* Abstract

This paper describes a simulation model of the spatial development of economic activities over time. The key principle addressed is how spatial patterns of economic activity emerge from decisions of individual firms, which are in turn influenced by the existing spatial configuration. A stylized simulation is presented, in which two types of firms grow at different rates, giving rise to split offs and spatial relocations. The influence of the spatial pattern on individual firms' decisions is implemented in various ways, related to well-known effects such as Jacobs and Marshall externalities described in the economic literature and congestion effects. We demonstrate that different assumptions about the spatial scale of these externalities lead to different spatial configurations. Function concentration (Marshall effects) is more likely to lead to the emergence of subcentres with a specific specialisation. However, the spatial scale of the market and agglomeration effects matters. In particular, if Marshall advantages stretch out over a longer distance, more subcentres emerge. Somewhat surprisingly, congestion seems to have a minor impact on the emerging patterns. The simulation outcomes are intuitively plausible, suggesting that micro-simulation is a promising tool for developing forecasting models to support spatial and economic policies. However, they also articulate the need for validation of the behavioural decision rules, in particular by investigating how growth rates and the spatial scale of externalities differs between different industrial sectors.

Firm Location, Externalities, Spatial Pattern, Micro-Simulation

* Introduction

The spatial pattern of economic activities is an important determinant of urban development. Locations of firms influence where workers will live, where consumers will buy products and where other firms are located. The locations of firms also impact on transportation flows, since they are important attractors and producers of both personal and freight traffic. Finally, the spatial pattern of firms obviously has a profound impact on the economic viability and conditions for economic growth in a region. Through the decades, therefore, researchers have developed models that describe and predict how spatial patterns of economic activity emerge.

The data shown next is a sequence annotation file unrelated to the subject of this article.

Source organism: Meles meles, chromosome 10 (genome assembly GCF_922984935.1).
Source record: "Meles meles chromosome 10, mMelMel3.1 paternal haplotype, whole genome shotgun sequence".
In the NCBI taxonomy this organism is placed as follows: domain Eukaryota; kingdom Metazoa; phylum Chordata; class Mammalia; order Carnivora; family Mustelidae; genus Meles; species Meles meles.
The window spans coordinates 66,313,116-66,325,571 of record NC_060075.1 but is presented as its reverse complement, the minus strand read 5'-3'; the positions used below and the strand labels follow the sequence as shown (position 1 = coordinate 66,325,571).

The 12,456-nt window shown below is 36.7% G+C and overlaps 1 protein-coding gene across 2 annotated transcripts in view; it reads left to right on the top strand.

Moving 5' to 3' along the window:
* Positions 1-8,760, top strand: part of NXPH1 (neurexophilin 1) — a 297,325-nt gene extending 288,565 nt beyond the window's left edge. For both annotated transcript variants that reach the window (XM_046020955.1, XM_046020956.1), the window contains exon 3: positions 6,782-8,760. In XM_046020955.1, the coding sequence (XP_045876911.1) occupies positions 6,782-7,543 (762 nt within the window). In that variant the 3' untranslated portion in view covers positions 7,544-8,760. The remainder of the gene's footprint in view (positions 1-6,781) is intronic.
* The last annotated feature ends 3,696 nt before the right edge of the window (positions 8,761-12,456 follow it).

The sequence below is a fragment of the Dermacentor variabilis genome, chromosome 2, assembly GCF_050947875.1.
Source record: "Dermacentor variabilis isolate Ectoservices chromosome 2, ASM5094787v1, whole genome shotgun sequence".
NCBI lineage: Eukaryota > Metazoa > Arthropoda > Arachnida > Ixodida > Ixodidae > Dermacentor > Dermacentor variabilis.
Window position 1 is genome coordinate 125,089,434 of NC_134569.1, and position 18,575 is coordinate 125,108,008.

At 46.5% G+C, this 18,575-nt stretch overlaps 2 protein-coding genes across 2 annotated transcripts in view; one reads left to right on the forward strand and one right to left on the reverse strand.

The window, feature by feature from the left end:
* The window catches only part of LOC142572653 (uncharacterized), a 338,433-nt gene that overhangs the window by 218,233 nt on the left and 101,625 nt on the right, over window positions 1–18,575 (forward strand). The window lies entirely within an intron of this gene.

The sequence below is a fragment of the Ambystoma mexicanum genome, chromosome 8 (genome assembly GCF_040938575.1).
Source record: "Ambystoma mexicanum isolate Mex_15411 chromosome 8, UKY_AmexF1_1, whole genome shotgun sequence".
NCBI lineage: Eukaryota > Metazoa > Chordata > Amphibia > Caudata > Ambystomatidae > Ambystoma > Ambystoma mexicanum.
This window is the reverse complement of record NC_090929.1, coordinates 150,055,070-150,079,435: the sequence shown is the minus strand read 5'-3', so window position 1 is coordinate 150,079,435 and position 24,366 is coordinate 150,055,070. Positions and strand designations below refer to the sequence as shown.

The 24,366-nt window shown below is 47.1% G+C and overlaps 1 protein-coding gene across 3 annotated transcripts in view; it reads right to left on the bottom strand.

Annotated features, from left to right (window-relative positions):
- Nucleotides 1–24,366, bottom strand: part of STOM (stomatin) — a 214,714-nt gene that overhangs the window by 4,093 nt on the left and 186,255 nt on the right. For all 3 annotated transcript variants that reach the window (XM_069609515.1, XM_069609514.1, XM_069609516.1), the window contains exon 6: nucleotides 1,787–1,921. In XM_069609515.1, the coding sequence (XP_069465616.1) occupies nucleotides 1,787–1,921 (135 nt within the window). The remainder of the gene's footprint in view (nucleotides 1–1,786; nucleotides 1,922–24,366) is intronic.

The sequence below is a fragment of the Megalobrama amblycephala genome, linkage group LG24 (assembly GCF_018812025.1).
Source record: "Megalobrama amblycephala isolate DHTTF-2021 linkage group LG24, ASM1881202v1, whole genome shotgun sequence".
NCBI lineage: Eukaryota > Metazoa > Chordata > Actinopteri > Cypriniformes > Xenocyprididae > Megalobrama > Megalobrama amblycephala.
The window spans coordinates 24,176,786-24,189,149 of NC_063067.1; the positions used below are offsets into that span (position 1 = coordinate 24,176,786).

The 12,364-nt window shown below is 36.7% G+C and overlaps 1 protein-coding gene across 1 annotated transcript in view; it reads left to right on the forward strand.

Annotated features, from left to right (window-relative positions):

A rather recent development is the use of micro-simulation models for this purpose. In such models, individual firms rather than the number of firms or employees in a certain spatial unit are modelled. The underlying idea of such approaches is that by modelling individual firms, the processes that are the outcome of the aggregation of behaviours of individual firms (e.g. spatial concentration) can be best understood and most reliably modelled (Benenson et al. 2004). It is important to distinguish at this stage between micro-simulation models and agent-based models. Whereas micro-simulation models encompass all models that are based on representing individual decision-makers (in this case firms) in order to find aggregate effects, agent-based models can be considered a more specific class of models assigning specific characteristics to the individual decision-makers that are modelled that allow to classify them as agents (Grimm et al. 2006; Macal and North 2010). In particular, agents are assumed to be self-directed, implying that they make independent decisions in response to information acquired from their environment. In addition, agents are assumed to be social, in the sense that they interact with and exchange information with other agents and are able to recognize characteristics of other agents. Agents are also assumed to be adaptive, meaning that they are able to learn from experiences and their environment and consequently change behavioural rules. These behaviours are supposed to lead to goals and agents (in order to learn and adapt) will compare the outcomes of their behaviours to their goals. Finally, agents are typically heterogeneous, in the sense that they differ in terms of salient characteristics. To the authors' knowledge agent-based models of economic development meeting the above definition are not yet existing. However, in land use and housing models, various examples exist of models that describe how aggregate patterns of land use or price levels emerge from the behaviour of agents as defined Macal and North (2010). Since a detailed discussion of these models is beyond the scope of this paper, we refer housing market and land use models (Berger 2001; Brown et al. 2006; Diappi et al. 2008; Ettema 2010; Ettema 2011; Filatova et al. 2009; Magliocca et al. 2011; Parker and Filatova 2008) for more details about these various approaches and limit our discussion to micro-simulation models of spatial economic development in the remainder.